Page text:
1. Take it personally
For some missionaries, the process of receiving and accepting a mission call is so individual that they prefer to open the call in private. Brooke Thomas, who served a full-time mission in Louisiana, opened her mission call alone before sharing the news with her family.
“I really wanted to open it by myself,” Thomas says. “I just felt like it was a really personal call, and I wanted a moment to pray and feel like it was confirmed — that that was where I was supposed to go. I went into my room and opened it on my own and felt good about it. Then I went and shared it with my parents and roommates.”
Thomas says she’s glad she opened her call that way, but recognizes it may not be for everyone. Even so, she believes every missionary should pray about their call at some point.
“I would say it is up to the person, but I would recommend at some point, even if it’s not right after opening the call, taking that moment to just pray and commune with God to know that that place is really where He wants you. Because that, for me, was really a good experience.”
2. Make it a joyful gathering
A more popular tradition among many Latter-day Saint families is to gather friends and family to share the moment with the missionary, offer congratulations and celebrate good things to come.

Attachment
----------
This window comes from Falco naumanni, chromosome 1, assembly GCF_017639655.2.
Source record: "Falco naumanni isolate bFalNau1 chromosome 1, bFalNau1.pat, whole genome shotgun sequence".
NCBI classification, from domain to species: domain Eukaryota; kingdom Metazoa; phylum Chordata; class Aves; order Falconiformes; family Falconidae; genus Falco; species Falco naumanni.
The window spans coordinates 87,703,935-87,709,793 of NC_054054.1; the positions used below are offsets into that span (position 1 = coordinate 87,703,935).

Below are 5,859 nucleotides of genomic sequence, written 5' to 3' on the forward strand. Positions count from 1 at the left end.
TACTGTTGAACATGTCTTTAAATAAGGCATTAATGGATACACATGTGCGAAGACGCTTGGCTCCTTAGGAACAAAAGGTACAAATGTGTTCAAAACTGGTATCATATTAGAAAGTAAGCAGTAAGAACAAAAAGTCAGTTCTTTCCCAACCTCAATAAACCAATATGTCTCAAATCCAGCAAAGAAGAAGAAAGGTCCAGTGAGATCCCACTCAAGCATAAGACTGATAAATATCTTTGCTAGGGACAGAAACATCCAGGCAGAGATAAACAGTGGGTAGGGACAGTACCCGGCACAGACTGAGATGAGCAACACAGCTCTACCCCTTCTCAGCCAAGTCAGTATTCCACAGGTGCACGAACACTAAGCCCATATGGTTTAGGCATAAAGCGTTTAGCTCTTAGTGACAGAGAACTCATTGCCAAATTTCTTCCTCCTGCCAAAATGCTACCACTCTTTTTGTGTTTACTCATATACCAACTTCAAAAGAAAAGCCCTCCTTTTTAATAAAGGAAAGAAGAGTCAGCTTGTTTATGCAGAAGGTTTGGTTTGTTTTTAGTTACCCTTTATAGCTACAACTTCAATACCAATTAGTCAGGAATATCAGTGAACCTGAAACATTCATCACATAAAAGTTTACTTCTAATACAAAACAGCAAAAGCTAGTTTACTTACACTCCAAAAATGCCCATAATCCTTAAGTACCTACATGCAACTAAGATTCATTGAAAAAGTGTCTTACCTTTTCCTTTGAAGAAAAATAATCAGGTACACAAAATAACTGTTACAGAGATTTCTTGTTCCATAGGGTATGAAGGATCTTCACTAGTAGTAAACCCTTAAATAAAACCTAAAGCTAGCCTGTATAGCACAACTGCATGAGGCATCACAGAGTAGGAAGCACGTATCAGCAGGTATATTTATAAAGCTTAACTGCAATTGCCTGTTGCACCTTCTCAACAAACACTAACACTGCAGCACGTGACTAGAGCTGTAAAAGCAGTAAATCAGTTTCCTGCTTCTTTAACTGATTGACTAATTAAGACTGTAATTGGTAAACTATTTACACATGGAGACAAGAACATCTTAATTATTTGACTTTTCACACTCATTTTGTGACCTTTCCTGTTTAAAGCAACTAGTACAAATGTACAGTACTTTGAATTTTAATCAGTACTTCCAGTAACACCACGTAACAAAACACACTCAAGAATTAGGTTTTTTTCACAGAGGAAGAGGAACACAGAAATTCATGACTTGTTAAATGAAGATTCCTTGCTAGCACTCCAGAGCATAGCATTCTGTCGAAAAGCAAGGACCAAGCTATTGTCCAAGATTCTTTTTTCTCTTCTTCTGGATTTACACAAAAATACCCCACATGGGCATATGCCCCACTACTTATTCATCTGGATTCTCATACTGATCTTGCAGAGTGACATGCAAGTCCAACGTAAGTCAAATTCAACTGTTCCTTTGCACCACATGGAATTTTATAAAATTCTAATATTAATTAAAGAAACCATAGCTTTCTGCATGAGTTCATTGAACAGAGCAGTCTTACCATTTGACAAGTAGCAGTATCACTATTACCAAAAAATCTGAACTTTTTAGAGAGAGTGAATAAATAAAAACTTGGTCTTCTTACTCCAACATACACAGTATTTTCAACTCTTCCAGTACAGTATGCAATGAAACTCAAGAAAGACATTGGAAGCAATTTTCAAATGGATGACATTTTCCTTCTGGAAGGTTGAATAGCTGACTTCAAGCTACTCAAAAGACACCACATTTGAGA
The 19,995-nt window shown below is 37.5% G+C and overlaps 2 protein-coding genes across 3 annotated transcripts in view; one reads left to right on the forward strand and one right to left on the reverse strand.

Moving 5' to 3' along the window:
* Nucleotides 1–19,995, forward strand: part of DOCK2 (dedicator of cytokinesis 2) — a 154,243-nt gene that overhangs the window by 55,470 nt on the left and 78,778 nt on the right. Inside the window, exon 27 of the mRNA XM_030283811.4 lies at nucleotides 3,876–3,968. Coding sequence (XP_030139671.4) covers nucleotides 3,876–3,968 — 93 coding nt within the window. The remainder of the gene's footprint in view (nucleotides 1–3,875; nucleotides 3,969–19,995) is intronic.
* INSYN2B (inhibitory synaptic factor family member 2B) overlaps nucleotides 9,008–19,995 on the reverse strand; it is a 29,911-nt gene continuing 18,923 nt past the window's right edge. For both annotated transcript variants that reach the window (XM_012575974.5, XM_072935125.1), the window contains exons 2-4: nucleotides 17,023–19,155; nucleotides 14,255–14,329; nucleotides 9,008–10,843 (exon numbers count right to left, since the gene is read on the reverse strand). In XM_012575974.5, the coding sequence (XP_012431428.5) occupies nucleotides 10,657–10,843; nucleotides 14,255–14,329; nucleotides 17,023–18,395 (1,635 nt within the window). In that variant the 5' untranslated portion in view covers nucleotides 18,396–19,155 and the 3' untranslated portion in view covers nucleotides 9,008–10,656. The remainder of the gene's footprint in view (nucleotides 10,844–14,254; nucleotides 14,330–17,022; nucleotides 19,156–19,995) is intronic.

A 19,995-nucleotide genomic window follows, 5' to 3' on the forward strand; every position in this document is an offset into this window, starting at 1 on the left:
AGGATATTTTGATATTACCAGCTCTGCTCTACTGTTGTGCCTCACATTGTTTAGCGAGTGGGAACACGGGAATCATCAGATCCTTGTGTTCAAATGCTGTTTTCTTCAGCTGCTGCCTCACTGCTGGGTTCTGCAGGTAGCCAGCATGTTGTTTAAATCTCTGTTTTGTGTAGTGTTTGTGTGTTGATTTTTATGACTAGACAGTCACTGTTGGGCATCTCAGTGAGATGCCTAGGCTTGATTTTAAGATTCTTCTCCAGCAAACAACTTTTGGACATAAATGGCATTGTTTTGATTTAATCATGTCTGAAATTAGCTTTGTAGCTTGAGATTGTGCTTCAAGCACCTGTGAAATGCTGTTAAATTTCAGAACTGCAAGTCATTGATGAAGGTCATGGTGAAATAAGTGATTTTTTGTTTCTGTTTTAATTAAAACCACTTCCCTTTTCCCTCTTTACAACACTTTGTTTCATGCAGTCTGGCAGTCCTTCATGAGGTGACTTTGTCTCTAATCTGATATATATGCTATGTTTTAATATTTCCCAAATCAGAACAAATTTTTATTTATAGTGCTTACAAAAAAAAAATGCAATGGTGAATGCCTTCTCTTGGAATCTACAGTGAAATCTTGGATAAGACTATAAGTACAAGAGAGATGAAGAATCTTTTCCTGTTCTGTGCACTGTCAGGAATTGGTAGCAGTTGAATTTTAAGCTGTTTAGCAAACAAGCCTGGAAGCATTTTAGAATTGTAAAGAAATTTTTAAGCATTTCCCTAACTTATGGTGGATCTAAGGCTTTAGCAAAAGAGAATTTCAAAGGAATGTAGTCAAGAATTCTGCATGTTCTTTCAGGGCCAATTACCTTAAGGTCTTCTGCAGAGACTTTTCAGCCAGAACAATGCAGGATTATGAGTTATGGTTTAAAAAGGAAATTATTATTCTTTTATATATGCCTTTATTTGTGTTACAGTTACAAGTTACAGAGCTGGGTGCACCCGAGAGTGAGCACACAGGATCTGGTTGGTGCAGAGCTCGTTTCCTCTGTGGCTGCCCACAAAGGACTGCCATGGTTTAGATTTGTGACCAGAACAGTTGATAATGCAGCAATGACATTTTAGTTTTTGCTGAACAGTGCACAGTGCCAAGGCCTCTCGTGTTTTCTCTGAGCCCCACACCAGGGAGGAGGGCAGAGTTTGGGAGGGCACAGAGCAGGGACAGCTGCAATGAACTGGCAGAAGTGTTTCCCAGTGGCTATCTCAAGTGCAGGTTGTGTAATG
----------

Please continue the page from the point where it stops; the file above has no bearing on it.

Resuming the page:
3. Keep it small
Maybe big parties aren’t your thing, but you don’t want to be alone when you open your mission call either. Many missionaries choose to open their mission calls with just family members and a few close friends present. This can be easier to coordinate than a bigger get-together and sometimes allows the missionary to open the call a little earlier, without waiting for many people to gather.
Erin Axelson, who served a full-time mission in California, opened her mission call on the road with just the people who were traveling with her. She and her family traveled from their home in South Carolina to Washington, D.C. for Erin to receive her temple endowment — which they scheduled earlier in anticipation of her call arriving in time. While Erin visited friends in Washington, D.C., her call arrived in South Carolina.
“My parents were leaving later that day to meet me in D.C., so I told them to just bring it with them, unopened,” Axelson says. “Torture, right? That night around midnight, they pulled in to the hotel. I opened my mission call in a hotel room near the temple at 12:30 a.m. with just a few family members present. Four hours later, I left for the temple. It was a very memorable day and night!”